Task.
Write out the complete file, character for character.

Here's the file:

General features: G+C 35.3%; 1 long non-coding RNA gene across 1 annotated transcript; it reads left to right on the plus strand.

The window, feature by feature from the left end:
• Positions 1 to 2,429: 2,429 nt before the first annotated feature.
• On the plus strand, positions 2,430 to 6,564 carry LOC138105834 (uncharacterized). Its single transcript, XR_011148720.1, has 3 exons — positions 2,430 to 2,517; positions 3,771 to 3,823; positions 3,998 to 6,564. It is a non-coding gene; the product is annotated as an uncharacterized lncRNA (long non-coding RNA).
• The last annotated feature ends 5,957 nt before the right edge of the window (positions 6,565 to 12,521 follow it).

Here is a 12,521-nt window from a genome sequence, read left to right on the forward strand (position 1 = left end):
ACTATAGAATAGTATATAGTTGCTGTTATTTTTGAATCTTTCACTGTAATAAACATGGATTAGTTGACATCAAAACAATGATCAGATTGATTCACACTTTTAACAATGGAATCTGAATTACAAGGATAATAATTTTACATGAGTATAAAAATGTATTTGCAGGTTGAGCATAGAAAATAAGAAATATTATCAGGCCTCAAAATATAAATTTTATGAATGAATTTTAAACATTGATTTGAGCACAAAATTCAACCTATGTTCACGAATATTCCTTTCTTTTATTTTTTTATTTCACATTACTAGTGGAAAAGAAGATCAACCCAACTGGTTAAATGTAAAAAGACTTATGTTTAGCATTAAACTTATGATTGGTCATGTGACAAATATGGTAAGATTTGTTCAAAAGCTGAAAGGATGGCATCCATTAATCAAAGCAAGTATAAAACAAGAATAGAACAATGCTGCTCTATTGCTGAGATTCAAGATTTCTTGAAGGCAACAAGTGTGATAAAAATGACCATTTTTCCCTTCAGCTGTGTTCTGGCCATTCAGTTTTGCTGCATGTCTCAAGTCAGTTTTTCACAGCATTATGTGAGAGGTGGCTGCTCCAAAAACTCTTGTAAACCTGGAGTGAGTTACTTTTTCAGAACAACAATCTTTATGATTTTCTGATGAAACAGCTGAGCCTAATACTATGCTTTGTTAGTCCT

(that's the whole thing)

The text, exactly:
General features: G+C 35.3%; 1 long non-coding RNA gene across 1 annotated transcript; it reads left to right on the plus strand.

The window, feature by feature from the left end:
• Positions 1 to 2,429: 2,429 nt before the first annotated feature.
• On the plus strand, positions 2,430 to 6,564 carry LOC138105834 (uncharacterized). Its single transcript, XR_011148720.1, has 3 exons — positions 2,430 to 2,517; positions 3,771 to 3,823; positions 3,998 to 6,564. It is a non-coding gene; the product is annotated as an uncharacterized lncRNA (long non-coding RNA).
• The last annotated feature ends 5,957 nt before the right edge of the window (positions 6,565 to 12,521 follow it).

Here is a 12,521-nt window from a genome sequence, read left to right on the forward strand (position 1 = left end):
ACTATAGAATAGTATATAGTTGCTGTTATTTTTGAATCTTTCACTGTAATAAACATGGATTAGTTGACATCAAAACAATGATCAGATTGATTCACACTTTTAACAATGGAATCTGAATTACAAGGATAATAATTTTACATGAGTATAAAAATGTATTTGCAGGTTGAGCATAGAAAATAAGAAATATTATCAGGCCTCAAAATATAAATTTTATGAATGAATTTTAAACATTGATTTGAGCACAAAATTCAACCTATGTTCACGAATATTCCTTTCTTTTATTTTTTTATTTCACATTACTAGTGGAAAAGAAGATCAACCCAACTGGTTAAATGTAAAAAGACTTATGTTTAGCATTAAACTTATGATTGGTCATGTGACAAATATGGTAAGATTTGTTCAAAAGCTGAAAGGATGGCATCCATTAATCAAAGCAAGTATAAAACAAGAATAGAACAATGCTGCTCTATTGCTGAGATTCAAGATTTCTTGAAGGCAACAAGTGTGATAAAAATGACCATTTTTCCCTTCAGCTGTGTTCTGGCCATTCAGTTTTGCTGCATGTCTCAAGTCAGTTTTTCACAGCATTATGTGAGAGGTGGCTGCTCCAAAAACTCTTGTAAACCTGGAGTGAGTTACTTTTTCAGAACAACAATCTTTATGATTTTCTGATGAAACAGCTGAGCCTAATACTATGCTTTGTTAGTCCT